Few young Christians voices in the debate

Berit Aalborg. Political Editor, Vårt Land.

− There is much more openness now than when I was young. There is a positive as well as a negative aspect. Positively, my teenager daughter, for example, discusses religion with her Muslim friends. They have open discussions, which is good. It has become easier to get people to say yes to Vårt Land newspaper's section "My Faith", which consists of an interview. There is only a few taboos left. The negative aspect today is that people may be very disrespectful. I have received an e-mail where an adult woman called Muslims violent monkeys. We must challenge people to talk about religion in a proper way. Free speech debate does not mean that people insult others' religion..

− What role should politicians play in the religion debate?
−  They should be good examples by speaking respectfully of others beliefs. Both politicians and participants in debate should speak up when someone gets disrespectful during a debate about religion.

− Are young Christian voices underrepresented in Norwegian media?
− There is a search for more young Christian voices in the media. Unfortunately, there are not many young people who dare to speak publicly about their faith. I wish more could venture in doing so. Some subscribers think we are too conflict-oriented. However, debate is healthy. We should have room for different opinions.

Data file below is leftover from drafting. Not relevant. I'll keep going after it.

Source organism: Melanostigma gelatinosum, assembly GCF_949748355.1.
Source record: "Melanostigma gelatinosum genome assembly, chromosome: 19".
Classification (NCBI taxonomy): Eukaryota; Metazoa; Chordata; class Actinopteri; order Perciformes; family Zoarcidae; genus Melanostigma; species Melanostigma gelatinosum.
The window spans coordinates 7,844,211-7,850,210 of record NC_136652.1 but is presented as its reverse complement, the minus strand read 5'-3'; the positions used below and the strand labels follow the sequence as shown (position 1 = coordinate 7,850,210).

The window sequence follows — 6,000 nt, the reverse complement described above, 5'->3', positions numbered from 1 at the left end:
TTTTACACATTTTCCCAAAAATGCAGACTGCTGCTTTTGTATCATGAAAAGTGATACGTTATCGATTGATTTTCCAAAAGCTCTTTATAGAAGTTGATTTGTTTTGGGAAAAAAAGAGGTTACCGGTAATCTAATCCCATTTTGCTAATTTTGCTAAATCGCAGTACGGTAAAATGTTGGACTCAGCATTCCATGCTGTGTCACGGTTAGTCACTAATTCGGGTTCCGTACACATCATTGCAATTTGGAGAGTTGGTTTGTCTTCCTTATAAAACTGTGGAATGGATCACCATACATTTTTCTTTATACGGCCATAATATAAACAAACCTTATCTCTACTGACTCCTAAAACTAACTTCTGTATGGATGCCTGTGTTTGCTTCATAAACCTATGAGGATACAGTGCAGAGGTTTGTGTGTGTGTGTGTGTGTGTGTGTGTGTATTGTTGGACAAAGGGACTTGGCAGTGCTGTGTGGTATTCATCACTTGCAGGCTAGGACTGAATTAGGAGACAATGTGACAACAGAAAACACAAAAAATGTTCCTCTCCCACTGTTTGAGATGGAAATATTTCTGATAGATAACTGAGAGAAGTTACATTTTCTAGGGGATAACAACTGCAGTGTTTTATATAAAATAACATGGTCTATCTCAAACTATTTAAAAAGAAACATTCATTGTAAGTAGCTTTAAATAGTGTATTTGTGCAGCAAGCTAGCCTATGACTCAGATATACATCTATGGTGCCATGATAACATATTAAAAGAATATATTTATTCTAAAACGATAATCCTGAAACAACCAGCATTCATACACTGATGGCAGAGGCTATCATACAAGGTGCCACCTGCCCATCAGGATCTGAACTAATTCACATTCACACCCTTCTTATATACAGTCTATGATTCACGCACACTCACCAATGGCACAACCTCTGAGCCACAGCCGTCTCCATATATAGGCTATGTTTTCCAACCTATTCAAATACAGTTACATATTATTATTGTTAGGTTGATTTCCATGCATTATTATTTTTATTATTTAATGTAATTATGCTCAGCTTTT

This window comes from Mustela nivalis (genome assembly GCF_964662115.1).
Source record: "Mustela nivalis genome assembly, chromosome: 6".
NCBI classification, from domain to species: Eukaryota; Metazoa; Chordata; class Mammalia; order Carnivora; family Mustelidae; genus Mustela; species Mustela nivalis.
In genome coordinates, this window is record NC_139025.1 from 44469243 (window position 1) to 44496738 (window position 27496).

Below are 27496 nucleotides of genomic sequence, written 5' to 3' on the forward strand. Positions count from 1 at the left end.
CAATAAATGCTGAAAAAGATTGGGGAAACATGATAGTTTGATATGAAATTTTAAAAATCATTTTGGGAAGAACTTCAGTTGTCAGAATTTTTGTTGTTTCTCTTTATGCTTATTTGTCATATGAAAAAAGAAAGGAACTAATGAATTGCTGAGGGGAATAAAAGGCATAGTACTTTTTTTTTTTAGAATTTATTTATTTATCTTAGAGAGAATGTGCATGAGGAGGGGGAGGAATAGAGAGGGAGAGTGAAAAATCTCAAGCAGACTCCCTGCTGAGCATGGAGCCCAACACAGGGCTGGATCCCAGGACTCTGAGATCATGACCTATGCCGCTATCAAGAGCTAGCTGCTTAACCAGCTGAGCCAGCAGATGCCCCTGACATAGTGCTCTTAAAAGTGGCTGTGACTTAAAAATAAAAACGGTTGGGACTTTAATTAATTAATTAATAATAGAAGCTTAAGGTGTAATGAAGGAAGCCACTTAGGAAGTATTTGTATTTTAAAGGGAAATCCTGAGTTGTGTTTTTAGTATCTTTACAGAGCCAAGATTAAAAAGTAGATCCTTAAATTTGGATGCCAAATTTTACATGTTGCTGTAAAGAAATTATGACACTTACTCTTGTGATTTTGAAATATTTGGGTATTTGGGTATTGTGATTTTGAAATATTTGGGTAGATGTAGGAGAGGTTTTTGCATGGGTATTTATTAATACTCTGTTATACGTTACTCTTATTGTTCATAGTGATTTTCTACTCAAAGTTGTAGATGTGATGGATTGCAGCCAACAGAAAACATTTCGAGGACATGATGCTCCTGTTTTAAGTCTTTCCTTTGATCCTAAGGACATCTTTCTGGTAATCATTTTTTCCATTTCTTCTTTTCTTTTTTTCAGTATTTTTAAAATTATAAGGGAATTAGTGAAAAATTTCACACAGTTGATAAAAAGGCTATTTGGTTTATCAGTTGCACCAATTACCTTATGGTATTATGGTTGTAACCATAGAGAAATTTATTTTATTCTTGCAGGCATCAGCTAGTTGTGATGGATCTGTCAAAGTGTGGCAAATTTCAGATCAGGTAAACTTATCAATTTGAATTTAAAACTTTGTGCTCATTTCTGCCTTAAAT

Negative accusations

Iselin Frydenlund. Senior Researcher at PRIO and Post-doctor at MF, Religious Studies.

− How would you describe the religious debate so far in 2016?
− Media coverage of religion is sensationalistic. If I get something in print in the newspapers about Buddhism, it is usually because it can be linked to something that is perceived as sensational. For example, that Buddhism may have political significance, can get violent impact, or that discrimination against Muslims in Buddhist majority country takes place. It is thus domestic discussions about religion that controls what gets printed on Buddhism in Asia. Issues associated with contemporary Islam is perceived as particularly relevant by editors. Should I write posts about research on religion today, I must therefore preferably relate it to Islam to get a column space.